This week, the United States and the European Union confirmed Russian involvement in a series of destructive cyber attacks in February 2022 against Ukrainian organizations and infrastructure.
These attacks targeted commercial satellite communication networks run by Viasat, a US-based communication firm. The actors responsible deployed the AcidRain wiper malware to destroy thousands of satellite modems, and disrupted the operation of over 5,800 wind turbines.
In a statement, US Secretary of State Antony Blinken condemned Russia’s cyber attacks against Ukraine, outlining the “website defacements, distributed denial-of-service (DDoS) attacks, and cyber attacks to delete data from computers belonging to government and private entities” in the months leading up to Russia’s invasion.
Blinken then offered more detail into the United States assessment of the AcidRain campaign, which he said “disabled very small aperture terminals in Ukraine and across Europe. This includes tens of thousands of terminals outside of Ukraine that, among other things, support wind turbines and provide Internet services to private citizens.”
The State Department’s assessment, alongside Viasat’s investigation results, reflects SentinelOne’s analysis of the AcidRain wiper. During this attack, a destructive MIPS ELF binary wiped out filesystems, flash memories, and SD/MMC cards on vulnerable modems.
In response, the United States government is rolling out new measures to help Ukraine with detection, response and recovery. The government is also supporting Ukraine’s communication capabilities by supplying satellite phones and data terminals to support Ukraine’s government and infrastructure.
The US Cybersecurity and Infrastructure Security Agency’s (CISA) latest update to its Known Exploited Vulnerabilities Catalog recommends that users of F5 Networks’ BIG-IP iControl REST service patch their systems to address a critical vulnerability.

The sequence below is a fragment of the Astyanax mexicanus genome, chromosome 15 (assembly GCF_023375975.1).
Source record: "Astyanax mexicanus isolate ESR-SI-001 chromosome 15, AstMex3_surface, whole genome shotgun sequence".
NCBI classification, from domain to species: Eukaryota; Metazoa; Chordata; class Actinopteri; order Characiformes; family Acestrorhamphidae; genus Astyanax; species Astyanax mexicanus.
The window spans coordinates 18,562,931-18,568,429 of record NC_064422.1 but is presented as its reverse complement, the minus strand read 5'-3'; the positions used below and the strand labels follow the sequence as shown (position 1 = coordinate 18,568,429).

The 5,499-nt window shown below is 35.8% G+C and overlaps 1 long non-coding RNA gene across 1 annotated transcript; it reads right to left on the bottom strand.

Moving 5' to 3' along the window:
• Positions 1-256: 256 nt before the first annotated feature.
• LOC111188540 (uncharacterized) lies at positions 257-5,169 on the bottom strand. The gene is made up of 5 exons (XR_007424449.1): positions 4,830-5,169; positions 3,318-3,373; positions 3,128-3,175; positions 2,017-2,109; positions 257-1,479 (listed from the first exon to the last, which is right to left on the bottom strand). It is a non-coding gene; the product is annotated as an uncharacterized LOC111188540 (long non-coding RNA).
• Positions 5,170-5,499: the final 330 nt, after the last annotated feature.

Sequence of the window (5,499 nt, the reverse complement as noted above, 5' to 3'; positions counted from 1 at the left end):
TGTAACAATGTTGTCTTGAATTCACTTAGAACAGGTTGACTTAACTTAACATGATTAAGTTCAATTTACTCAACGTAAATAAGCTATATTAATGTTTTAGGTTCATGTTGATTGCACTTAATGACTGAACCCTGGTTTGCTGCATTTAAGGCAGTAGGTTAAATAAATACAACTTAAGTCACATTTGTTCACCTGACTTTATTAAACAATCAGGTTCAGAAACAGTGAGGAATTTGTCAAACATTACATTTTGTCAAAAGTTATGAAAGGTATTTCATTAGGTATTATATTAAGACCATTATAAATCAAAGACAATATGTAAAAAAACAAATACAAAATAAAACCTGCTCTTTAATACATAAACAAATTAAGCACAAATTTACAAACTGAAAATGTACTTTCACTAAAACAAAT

The bug (tracked as CVE-2022-1388 with a CVSS score of 9.8) allows threat actors to bypass authentication and access vulnerable devices to execute remote code, make configuration changes, move laterally within a compromised network or exfiltrate data.
On May 4, 2022, F5 released initial patches for the vulnerability alongside an advisory disclosing technical details surrounding the flaw to users. While the company has also released indicators of compromise (IOCs) in the past week, its updated advisory still warns that skilled attackers can mask their presence in a system when they gain access.
Despite F5’s attempts to mitigate the fallout, security experts have observed attackers exploiting the critical flaw in the wild this week. Unfortunately, the SANS Internet Storm Center has also discovered attackers leveraging the bug to wipe servers and make them unusable.
Researchers have also expressed concern about the risk that more attackers will attempt to exploit the vulnerability because it requires little technical skill.
Due to the growing risk surrounding this critical vulnerability, CISA and other federal agencies recommend that all impacted users patch their systems as soon as possible.
Over the past few weeks, security researchers have been actively investigating four backdoors discovered within open source code. Analysis showed the actor behind the backdoors was targeting four German companies and using a new form of supply chain attack called “dependency confusion”.
As the name suggests, dependency confusion relies on tricking targets into downloading dependent, third-party code from the wrong location.
But in a surprising turn of events, the “threat actor” behind these particular backdoors came forward to reveal themselves. Code White, a penetration testing firm, announced that they were “trying to mimic realistic threat actors for dedicated clients as part of [their] Security Intelligence Service,” and that the “malicious actor” in question was an intern for the firm. Code White’s CEO confirmed that the affected companies had requested penetration testing exercises and that the firm had assembled the code dependencies to simulate real threats.
The public nature of the attacks meant others aside from Code White’s clients were unwittingly pulled into the exercise and arguably wasted valuable research time [1, 2] analysing what appeared to be real threats delivering malware via an open source public repository.
On the other hand, perhaps this unusual incident may help raise awareness of dependency confusion attacks among other organizations, too. Security experts have noted that although the Code White dependency confusion exercises don’t count as a sign that these types of attacks are on the rise, it’s possible that attackers will begin leveraging this attack vector in the future.